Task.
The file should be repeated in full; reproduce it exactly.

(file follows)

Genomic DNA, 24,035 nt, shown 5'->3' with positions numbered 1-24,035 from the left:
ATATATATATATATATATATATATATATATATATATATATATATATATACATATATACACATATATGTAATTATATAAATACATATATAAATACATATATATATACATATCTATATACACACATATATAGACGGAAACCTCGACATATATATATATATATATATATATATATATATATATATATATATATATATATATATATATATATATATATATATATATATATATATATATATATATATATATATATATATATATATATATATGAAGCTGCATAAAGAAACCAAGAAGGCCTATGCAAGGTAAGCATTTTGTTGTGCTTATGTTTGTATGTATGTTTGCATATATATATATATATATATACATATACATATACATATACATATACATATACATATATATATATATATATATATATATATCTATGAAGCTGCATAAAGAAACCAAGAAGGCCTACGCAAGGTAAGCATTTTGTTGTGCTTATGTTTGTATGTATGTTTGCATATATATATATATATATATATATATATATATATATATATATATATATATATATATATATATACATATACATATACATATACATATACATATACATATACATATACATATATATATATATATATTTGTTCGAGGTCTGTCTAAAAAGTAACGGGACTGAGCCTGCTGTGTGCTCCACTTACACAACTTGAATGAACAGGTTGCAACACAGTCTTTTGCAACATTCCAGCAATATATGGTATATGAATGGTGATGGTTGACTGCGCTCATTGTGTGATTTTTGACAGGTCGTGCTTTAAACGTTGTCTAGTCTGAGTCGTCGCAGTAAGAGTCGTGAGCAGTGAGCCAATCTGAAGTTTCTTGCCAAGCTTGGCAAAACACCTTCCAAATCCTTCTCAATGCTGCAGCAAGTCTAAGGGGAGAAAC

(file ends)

Genomic DNA, 24,035 nt, shown 5'->3' with positions numbered 1-24,035 from the left:
ATATATATATATATATATATATATATATATATATATATATATATATATACATATATACACATATATGTAATTATATAAATACATATATAAATACATATATATATACATATCTATATACACACATATATAGACGGAAACCTCGACATATATATATATATATATATATATATATATATATATATATATATATATATATATATATATATATATATATATATATATATATATATATATATATATATATATATATATATATATATATATATGAAGCTGCATAAAGAAACCAAGAAGGCCTATGCAAGGTAAGCATTTTGTTGTGCTTATGTTTGTATGTATGTTTGCATATATATATATATATATATACATATACATATACATATACATATACATATACATATATATATATATATATATATATATATCTATGAAGCTGCATAAAGAAACCAAGAAGGCCTACGCAAGGTAAGCATTTTGTTGTGCTTATGTTTGTATGTATGTTTGCATATATATATATATATATATATATATATATATATATATATATATATATATATATATATATATACATATACATATACATATACATATACATATACATATACATATACATATATATATATATATATTTGTTCGAGGTCTGTCTAAAAAGTAACGGGACTGAGCCTGCTGTGTGCTCCACTTACACAACTTGAATGAACAGGTTGCAACACAGTCTTTTGCAACATTCCAGCAATATATGGTATATGAATGGTGATGGTTGACTGCGCTCATTGTGTGATTTTTGACAGGTCGTGCTTTAAACGTTGTCTAGTCTGAGTCGTCGCAGTAAGAGTCGTGAGCAGTGAGCCAATCTGAAGTTTCTTGCCAAGCTTGGCAAAACACCTTCCAAATCCTTCTCAATGCTGCAGCAAGTCTAAGGGGAGAAAC